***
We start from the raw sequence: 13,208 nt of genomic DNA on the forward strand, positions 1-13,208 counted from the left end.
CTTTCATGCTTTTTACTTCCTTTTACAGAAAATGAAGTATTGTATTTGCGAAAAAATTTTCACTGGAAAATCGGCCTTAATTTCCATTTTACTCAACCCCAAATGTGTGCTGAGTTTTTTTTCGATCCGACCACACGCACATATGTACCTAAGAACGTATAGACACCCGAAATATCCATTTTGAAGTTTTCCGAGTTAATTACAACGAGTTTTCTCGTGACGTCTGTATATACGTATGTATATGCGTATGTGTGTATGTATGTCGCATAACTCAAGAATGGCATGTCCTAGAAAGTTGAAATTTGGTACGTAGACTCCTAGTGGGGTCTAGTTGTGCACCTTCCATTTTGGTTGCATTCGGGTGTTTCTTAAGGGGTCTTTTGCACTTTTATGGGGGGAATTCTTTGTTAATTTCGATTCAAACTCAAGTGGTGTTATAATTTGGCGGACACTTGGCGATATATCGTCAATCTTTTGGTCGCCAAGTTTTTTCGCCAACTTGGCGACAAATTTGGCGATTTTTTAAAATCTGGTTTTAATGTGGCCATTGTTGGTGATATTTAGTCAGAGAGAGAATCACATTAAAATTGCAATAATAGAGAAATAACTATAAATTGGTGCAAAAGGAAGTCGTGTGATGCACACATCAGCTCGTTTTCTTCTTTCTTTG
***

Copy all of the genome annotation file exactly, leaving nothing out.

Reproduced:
We start from the raw sequence: 13,208 nt of genomic DNA on the forward strand, positions 1-13,208 counted from the left end.
CTTTCATGCTTTTTACTTCCTTTTACAGAAAATGAAGTATTGTATTTGCGAAAAAATTTTCACTGGAAAATCGGCCTTAATTTCCATTTTACTCAACCCCAAATGTGTGCTGAGTTTTTTTTCGATCCGACCACACGCACATATGTACCTAAGAACGTATAGACACCCGAAATATCCATTTTGAAGTTTTCCGAGTTAATTACAACGAGTTTTCTCGTGACGTCTGTATATACGTATGTATATGCGTATGTGTGTATGTATGTCGCATAACTCAAGAATGGCATGTCCTAGAAAGTTGAAATTTGGTACGTAGACTCCTAGTGGGGTCTAGTTGTGCACCTTCCATTTTGGTTGCATTCGGGTGTTTCTTAAGGGGTCTTTTGCACTTTTATGGGGGGAATTCTTTGTTAATTTCGATTCAAACTCAAGTGGTGTTATAATTTGGCGGACACTTGGCGATATATCGTCAATCTTTTGGTCGCCAAGTTTTTTCGCCAACTTGGCGACAAATTTGGCGATTTTTTAAAATCTGGTTTTAATGTGGCCATTGTTGGTGATATTTAGTCAGAGAGAGAATCACATTAAAATTGCAATAATAGAGAAATAACTATAAATTGGTGCAAAAGGAAGTCGTGTGATGCACACATCAGCTCGTTTTCTTCTTTCTTTG